I’m pretty sure this picture shows my Star of the Circuit GTO racing Jungle Jim’s Chevy II at Capital Raceway during one of their King of Kings shootouts. I think this might have been the run where we both got really loose, crossed into each other’s lane but kept on it before crossing the finish line, side by side. The crowd gave us a standing ovation as we passed the stands on the return road to the pit area. I might have been known as one of the more fearless drivers on the circuit, but you can be sure I met my match any time I lined up against Jungle. The word "fear" was not part of that man’s vocabulary. I loved Jungle Jim. In many ways, we were like brothers.
When I heard the NHRA was starting the Pro Stock category, I wanted to be part of it. I built a Ram Air V-powered 1969 Judge called The Righteous Judge, seen here in testing at Jacksonville, Florida, prior to the Daytona Speedweeks event. By the late 1960s, Pontiac engineering, like Chevrolet, was dabbling in some exotic metal. The RA-V program was an outgrowth of the Trans Am 303 engines that were considered for SCCA use. They had even-spaced exhaust ports and huge intake ports, more like tunnels. The motor had ungodly rpm capability, but the low-end torque wasn’t much better than a basic D-port head. They worked best with a supercharger on my Funny Car. I wasn’t competitive against the likes of Grumpy, Dyno, Ronnie, or other big-name racers. Plus, the Funny Car was in such high demand, I only ran the Pro Stocker about a dozen times.
I built the Boss Bird for the 1972 race season, but splayed-cap Ram Air V engine blocks were impossible to get. I only had one Ram Air V block left, and I didn’t want to wreck it, so by the end of the season, I switched to a 426 Chrysler Hemi. This picture was taken at a small gas station in College Park, Georgia, I used to visit on my way south each year. Model kit maker MPC did a 1⁄25 scale plastic model kit of this car. I hear there is talk of it being re-released by Round 2, the outfit now in control of the MPC kit tooling. Round 2/MPC already re-released the kit of my 1969 Super Judge GTO. I’ve had many of my cars modeled in scale. I sell them at ArnieBeswick.com.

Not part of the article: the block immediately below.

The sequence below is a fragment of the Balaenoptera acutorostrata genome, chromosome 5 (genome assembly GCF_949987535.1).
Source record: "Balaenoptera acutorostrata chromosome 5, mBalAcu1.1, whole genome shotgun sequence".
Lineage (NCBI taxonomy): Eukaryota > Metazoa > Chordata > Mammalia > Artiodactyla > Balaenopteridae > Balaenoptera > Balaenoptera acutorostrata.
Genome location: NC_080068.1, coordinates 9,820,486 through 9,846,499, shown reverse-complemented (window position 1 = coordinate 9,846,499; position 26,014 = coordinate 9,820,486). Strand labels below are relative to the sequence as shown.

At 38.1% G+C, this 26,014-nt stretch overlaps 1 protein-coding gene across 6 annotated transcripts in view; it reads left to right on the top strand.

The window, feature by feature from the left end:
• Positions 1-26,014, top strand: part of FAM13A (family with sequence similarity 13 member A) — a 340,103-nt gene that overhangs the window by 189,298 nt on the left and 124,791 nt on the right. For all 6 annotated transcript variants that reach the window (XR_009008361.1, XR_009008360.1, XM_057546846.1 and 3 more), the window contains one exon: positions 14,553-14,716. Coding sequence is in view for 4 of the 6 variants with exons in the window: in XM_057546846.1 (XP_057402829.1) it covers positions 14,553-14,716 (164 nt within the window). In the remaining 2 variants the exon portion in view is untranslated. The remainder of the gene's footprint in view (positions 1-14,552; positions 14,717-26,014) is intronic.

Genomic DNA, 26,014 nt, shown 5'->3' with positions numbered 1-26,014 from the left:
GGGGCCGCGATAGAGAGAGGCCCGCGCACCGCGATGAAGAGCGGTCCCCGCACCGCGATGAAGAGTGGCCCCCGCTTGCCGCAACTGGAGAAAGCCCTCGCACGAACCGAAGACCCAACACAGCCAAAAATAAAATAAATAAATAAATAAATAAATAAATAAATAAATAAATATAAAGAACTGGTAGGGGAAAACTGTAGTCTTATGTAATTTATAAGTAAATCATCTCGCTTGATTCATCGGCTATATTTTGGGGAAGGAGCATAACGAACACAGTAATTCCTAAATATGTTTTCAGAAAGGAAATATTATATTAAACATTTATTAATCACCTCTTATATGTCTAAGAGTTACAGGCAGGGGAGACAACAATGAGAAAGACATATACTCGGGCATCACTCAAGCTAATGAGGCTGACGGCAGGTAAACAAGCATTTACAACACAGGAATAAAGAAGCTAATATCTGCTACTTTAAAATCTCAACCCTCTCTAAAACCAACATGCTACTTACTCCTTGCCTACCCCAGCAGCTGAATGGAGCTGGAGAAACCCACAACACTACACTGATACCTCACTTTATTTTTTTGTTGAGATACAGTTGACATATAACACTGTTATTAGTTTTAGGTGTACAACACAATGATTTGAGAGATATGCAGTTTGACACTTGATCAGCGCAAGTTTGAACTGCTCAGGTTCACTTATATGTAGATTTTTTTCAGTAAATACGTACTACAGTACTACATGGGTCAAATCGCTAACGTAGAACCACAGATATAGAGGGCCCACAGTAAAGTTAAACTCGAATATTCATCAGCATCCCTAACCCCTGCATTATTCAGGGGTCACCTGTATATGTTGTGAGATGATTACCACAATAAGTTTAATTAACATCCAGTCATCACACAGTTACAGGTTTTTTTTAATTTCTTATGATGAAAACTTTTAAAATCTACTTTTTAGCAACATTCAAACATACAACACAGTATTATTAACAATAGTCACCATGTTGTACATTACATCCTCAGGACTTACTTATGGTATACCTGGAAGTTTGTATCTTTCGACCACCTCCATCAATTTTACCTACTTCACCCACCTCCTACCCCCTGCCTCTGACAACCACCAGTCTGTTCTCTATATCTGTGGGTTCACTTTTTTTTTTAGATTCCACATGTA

Funny Car chassis technology was progressing so fast I had the Logghe Brothers build me an all-new car for 1969 based on one of their superlight frames. It had the right suspension geometry for high-speed stability. I named it Super Judge, and I guess you could say it was my first professionally built car. Here, I’m running Hayden Proffitt’s Grant Rebel SST at Oswego, Illinois. Like Pontiac, AMC had very few off-the-shelf pieces available for supercharged engines. Hayden ran an honest-to-gosh AMC 343 engine bored out to 438 inches. When it ran well, it’d go 8.11s at just more than 180 mph. I was still running Turbo 400s in my cars. I really have to give a big thanks to Tom Nell, the Pontiac engineer who helped me rework the Turbo 400 to live under the strain of blown fuel racing.
This picture of the 1972 Boss Bird was not staged but sure is fitting, what with me being a corn farmer. But seriously, I ran at many cow pasture strips and cannot begin to count the number of times I blew through makeshift fencing then plowing through corn or beans after running out of shut-down area. It was a bigger problem after I put the Hemi in my Boss Bird and started running more than 220 mph. Sadly, I had a huge fire near the end of 1972 that saw the loss of everything I owned, including my farm equipment, race cars, haulers, and tools. It put me out of racing for many years.
After the 1972 fire, I quit racing to focus on rebuilding my farming interests. But in 1986, I played part in a Blast From The Past nostalgia drag race show. At first, I drove a friend’s 1963 Tempest with a carbureted 455 street engine but got the bug again as Dyno Don Nicholson, Ronnie Sox, Malcolm Durham, Phil Bonner, Dick Brannan, and others also came out to play. My current race fleet consists of a 1963 LeMans with a 462 Pontiac engine and this 1964 GTO with a 572-inch Pontiac-type Pro Stock motor. For several years, I raced the Tempest against Dyno Don’s 1962 Impala. At a three-day Labor Day race at Great Lakes Dragway in 2003, I beat Dyno three nights in a row in a best-of-3-out-of-5 match race series. He came up to me, mad, and asked if I’d let him win the next pairing. I said, "Dyno, in our years of racing, how many times did you let me win? None." I wouldn’t do it. He turned and said "F you," then walked away mumbling to himself.